But, it didn’t matter that my mother suspected and knew that I was a writer. It was expected of me to take care of my share of the responsibility of making our way in the world as a family. In those days, also, it was unheard of, by us certainly, that to get any help, even from members of our own family, let alone from the government, which would have been disgraceful. Thank God that that kind of folly in thinking is obsolete. There is a temptation to feel, ‘Well, we all made it; why can’t these other poor people make it?’ And, of course, nothing is more than stupid than that attitude. I must confess that I find that attitude among many countrymen of my own who do find themselves taking undue pride in their own sense of ability — of being equal to any situation and of seeing it through and improving it and so on. And then, putting that against other people who don’t have that and thereby implying that the other people are lazy. Not taking into account the whole different structure and identity and a people who have survived for centuries under very harsh conditions and members of a very great culture and I am talking about the Indians, to begin with, in the Valley — the San Joaquin Valley, in Fresno, in Tulare and the mountains and there are many tribes of them, of different kinds and I am talking about, also, the Mestizos, the mixtures of Mexican, Spaniards with Indians, making the Mexican. And I am talking about any minority which is considered by anybody as being innately of itself indolent. This kind of narrow thinking is a temptation to all sorts of people and one has to be sympathetic with the people who are wrong, too, you see. It is not enough just to be sympathetic with the people who are belittled; it is necessary to be sympathetic with the people who belittle them. So, in worrying about the persecuted, one is obliged also to worry about the persecutors. I consider that a basic measure of growth.
William Saroyan
A Faint Music by Robert HassMaybe you need to write a poem about grace.When everything broken is broken,and everything dead is dead,and the hero has looked into the mirror with complete contempt,and the heroine has studied her face and its defectsremorselessly and the pain they thought might,as a token of their earnestness, release them from themselveshas lost its novelty and not released them,and they have begun to think, kindly and distantly,watching the others go about their days—likes and dislikes, reasons, habits, fears—that self-love is the one weedy stalkof every human blossoming and understood,therefore, why they had been, all their lives,in such a fury to defend it and that no one—except some almost inconceivable saint in his poolof poverty and silence—can escape this violent, automaticlife’s companion ever, maybe then, ordinary light,faint music under things, a hovering like grace appears.As in the story a friend told once about the timehe tried to kill himself. His girl had left him.Bees in the heart, then scorpions, maggots and then ash.He climbed onto the jumping girder of the bridge,the bay side, a blue, lucid afternoon.And in the salt air he thought about the word seafood,that there was something faintly ridiculous about it.No one said landfood. He thought it was degrading to the rainbow perchhe’d reeled in gleaming from the cliffs, the black rockbass,scales like polished carbon, in beds of kelpalong the coast—and he realized that the reason for the wordwas crabs, or mussels, clams. Otherwisethe restaurants could just put fish up on their signs,and when he woke—he’d slept for hours, curled upon the girder like a child—the sun was going downand he felt a little better and afraid. He put on the jackethe’d used for a pillow, climbed over the railingcarefully and drove home to an empty house.There was a pair of her lemon yellow pantieshanging on a doorknob. He studied them. Much-washed.A faint russet in the crotch that made him sickwith rage and grief. He knew more or lesswhere she was. A flat somewhere on Russian Hill.They’d have just finished making love. She’d have tearsin her eyes and touch his jawbone gratefully. God,she’d say, you are so good for me. Winking lights,a foggy view downhill toward the harbor and the bay.You’re sad, he’d say. Yes. Thinking about Nick?Yes, she’d say and cry. I tried so hard, sobbing now,I really tried so hard. And then he’d hold her for a while—Guatemalan weavings from his fieldwork on the wall—and then they’d fuck again and she would cry some more,and go to sleep.And he, he would play that sceneonce only, once and a half and tell himselfthat he was going to carry it for a very long timeand that there was nothing he could dobut carry it. He went out onto the porch and listenedto the forest in the summer dark, madrone barkcracking and curling as the cold came up.It’s not the story though, not the friendleaning toward you, saying And then I realized—,which is the part of stories one never quite believes.I had the idea that the world’s so full of painit must sometimes make a kind of singing.And that the sequence helps, as much as order helps—First an ego and then pain and then the singing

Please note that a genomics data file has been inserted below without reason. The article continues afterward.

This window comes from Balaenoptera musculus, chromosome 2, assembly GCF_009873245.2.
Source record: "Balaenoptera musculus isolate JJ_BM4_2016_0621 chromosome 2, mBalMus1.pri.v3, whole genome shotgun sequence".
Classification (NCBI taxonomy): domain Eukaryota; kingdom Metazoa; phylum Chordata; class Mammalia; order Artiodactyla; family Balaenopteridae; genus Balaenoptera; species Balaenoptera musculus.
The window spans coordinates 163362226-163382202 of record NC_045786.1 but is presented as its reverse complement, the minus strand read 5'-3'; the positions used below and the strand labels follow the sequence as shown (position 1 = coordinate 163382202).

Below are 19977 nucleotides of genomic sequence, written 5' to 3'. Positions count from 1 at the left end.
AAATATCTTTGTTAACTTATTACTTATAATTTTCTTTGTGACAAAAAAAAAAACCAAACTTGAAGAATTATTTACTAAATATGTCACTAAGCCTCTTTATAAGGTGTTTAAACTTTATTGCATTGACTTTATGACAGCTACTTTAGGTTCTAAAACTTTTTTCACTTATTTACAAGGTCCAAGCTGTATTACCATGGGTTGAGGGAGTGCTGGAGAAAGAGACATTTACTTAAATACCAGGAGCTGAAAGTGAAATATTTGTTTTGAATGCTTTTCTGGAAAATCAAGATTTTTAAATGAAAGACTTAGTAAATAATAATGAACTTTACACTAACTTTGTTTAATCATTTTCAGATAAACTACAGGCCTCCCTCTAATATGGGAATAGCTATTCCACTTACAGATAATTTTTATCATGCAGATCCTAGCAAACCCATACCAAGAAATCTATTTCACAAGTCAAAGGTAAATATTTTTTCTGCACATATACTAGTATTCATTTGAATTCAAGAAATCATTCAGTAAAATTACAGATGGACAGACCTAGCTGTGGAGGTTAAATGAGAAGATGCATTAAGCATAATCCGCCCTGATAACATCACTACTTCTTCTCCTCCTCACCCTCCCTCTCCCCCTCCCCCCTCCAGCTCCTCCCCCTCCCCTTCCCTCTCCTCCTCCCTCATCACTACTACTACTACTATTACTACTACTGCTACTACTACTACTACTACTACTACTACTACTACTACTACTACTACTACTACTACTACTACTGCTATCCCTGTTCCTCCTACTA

Robert Hass